So we leave genius to the critics in the next century. Right now, in our lifetime, whose hair is on fire? That’s the question.

And now, quickly, I’m going to put myself in the jury box and answer the question, “Who among writers you’ve actually met was a—that word—you know. Whose hair was on fire?”

As an undergraduate at UC Santa Cruz, I hit a pretty good era for writers. We had Jim Houston running the program, William Everson doing “Birth of a Poet” in a giant teepee, George Hitchcock publishing Kayak, a free weekly, Sundaz, that ran a short story a week thanks to fiction editor Lou Mathews, Gurney Norman writing a serialized novel in the margins of The Whole Earth Catalog, a large group of fine printers including my pal Tom Killion, a seriously literary bunch of professors up the Hill including my personal Virgil, Norman O. Brown, and a slew of young and old writers milling around the community and classrooms. As a fumbling apprentice, I soaked it all up indiscriminately.

There was plenty of talent in the room, all kinds. Many of us went on to publish. There are some real successes among us. But you know what? Nobody’s hair was on fire. (I think Norman O. Brown’s tonsure was singed, but his writing was academic and interpretative, even if Love’s Body and Life Against Death are among the few books I can think of that actually take you step by step into a different reality than where you started.) Once in awhile Gary Snyder came padding through the forest in roadkill moccasins and you knew greatness had passed. But Snyder kept away from scenes. He was like Obi-wan Kenobi, making himself invisible.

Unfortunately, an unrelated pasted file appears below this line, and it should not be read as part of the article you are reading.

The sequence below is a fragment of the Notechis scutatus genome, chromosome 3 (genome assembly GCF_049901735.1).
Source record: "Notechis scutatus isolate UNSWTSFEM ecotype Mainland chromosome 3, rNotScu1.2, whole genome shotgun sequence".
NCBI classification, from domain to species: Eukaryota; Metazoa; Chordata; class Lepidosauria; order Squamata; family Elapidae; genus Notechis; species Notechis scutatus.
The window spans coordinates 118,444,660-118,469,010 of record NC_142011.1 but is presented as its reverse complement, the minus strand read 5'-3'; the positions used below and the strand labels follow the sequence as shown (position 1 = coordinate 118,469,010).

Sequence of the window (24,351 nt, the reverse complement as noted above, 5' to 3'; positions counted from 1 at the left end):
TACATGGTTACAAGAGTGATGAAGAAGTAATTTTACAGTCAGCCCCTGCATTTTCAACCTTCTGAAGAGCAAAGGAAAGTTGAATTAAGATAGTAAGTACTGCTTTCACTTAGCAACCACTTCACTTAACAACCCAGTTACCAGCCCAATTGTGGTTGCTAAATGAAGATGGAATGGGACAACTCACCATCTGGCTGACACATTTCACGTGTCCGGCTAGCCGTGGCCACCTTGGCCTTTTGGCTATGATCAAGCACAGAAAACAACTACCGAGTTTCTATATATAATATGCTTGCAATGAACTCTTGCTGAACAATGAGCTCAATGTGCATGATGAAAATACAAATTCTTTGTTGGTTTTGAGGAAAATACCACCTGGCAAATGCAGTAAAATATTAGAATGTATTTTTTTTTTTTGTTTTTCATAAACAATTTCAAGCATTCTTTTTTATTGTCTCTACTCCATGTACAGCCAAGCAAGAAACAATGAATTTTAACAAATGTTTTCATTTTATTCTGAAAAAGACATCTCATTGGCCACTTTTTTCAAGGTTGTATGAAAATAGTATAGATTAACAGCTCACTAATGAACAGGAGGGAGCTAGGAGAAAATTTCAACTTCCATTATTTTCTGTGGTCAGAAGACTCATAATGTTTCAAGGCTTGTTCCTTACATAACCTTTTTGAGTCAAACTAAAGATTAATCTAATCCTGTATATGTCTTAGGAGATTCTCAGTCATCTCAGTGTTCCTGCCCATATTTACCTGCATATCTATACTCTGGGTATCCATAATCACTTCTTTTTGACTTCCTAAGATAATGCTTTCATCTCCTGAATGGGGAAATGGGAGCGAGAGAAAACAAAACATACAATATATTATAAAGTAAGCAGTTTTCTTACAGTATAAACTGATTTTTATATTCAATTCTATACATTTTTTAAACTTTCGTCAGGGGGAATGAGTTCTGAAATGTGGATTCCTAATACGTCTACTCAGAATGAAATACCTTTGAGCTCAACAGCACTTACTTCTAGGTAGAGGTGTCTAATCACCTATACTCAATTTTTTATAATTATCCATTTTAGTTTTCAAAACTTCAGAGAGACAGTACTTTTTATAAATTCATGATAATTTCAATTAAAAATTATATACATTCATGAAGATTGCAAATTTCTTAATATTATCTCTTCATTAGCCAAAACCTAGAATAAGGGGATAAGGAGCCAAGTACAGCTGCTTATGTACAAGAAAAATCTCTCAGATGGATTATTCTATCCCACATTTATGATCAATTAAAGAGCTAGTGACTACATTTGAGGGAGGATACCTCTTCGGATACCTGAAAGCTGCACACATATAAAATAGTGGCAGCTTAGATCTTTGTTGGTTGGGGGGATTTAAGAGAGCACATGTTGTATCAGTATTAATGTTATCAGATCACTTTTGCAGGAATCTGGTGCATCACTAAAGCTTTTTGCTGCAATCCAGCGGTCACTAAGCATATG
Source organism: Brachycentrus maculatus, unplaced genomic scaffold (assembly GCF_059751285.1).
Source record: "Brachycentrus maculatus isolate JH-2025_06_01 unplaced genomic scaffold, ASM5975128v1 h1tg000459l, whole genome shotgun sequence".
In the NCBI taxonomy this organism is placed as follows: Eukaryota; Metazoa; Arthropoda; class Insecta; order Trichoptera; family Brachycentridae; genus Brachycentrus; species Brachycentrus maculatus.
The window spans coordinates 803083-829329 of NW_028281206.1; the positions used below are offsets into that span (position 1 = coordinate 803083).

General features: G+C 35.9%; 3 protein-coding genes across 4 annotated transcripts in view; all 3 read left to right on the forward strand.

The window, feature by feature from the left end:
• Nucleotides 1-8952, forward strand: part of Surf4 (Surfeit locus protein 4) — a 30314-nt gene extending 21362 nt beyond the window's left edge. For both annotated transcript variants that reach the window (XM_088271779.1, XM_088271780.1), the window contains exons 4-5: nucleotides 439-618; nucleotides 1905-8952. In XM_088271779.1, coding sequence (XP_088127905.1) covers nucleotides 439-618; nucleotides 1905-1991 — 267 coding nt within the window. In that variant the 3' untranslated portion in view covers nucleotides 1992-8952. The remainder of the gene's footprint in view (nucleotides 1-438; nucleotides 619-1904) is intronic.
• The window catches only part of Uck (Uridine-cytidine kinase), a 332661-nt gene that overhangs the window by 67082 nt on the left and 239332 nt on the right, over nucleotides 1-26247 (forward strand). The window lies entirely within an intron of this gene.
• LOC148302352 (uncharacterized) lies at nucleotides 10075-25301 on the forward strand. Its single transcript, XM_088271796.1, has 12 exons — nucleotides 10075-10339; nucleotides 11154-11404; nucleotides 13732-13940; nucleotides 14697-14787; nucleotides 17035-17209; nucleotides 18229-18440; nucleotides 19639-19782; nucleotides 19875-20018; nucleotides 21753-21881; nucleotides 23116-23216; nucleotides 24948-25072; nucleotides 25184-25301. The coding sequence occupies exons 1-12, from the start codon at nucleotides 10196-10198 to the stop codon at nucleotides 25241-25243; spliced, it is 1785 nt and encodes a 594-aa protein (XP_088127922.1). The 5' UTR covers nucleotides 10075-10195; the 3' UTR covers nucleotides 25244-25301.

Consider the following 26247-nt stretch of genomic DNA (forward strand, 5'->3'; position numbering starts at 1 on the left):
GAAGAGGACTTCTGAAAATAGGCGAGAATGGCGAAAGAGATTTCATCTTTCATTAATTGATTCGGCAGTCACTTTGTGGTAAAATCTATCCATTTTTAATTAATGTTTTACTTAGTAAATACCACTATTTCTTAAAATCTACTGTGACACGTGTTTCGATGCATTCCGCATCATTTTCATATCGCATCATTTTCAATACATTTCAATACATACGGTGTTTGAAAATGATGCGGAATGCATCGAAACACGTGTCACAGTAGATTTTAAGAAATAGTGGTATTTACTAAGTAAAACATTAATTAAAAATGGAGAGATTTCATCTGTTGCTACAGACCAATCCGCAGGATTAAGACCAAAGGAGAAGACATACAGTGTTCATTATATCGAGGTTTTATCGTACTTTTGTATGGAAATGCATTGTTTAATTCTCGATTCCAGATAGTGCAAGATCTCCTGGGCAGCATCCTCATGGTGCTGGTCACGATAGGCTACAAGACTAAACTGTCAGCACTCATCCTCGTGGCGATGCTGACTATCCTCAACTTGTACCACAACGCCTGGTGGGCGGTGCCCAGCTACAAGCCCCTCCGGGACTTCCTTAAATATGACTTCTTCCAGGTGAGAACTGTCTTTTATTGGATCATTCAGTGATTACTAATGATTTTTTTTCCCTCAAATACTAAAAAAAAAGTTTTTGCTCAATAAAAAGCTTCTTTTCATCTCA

At one point I worked as a busboy-runner at the Oak Room on the Pacific Garden Mall, an outdoor café that was the center of the scene. One sunny day I served a table of writers, including my advisor, Jim Houston, and a handful of others, almost all of them in the UCSC-Stanford orbit, the heirs of Wallace Stegner. A fly on the wall, I hung around picking up elliptical gossip and collecting empty glasses and bringing fresh pitchers.

The talk turned to a guy they all knew, apparently. I gathered he was someone they cared about and had come up through the ranks with. And now, well, he’d hit the skids. He was going to be at the university to give a reading, but his drinking had become a terrible handicap and career-wise he was really blowing it. How? By writing too much, a couple of short stories a week, most of them undeveloped, sort of sketches. And publishing too much, too fast, in any little review that would take him. In places like The Chico Review, Humboldt Review, when he should be massaging one perfect story to showcase at The New Yorker or The Atlantic.

Yeah, poor Ray Carver. Now there was one guy whose hair was definitely not on fire.

See you next week, when I take the “hair on fire” roadshow to the Iowa Workshop.

Note: This post also appears on the We Wanted To Be Writers website and on my Bright City Writes blog -- because the book is gearing up for pub date and the Bright City blog will accompany the launch of our digital publishing house, Bright City Books.

No comments:

Post a Comment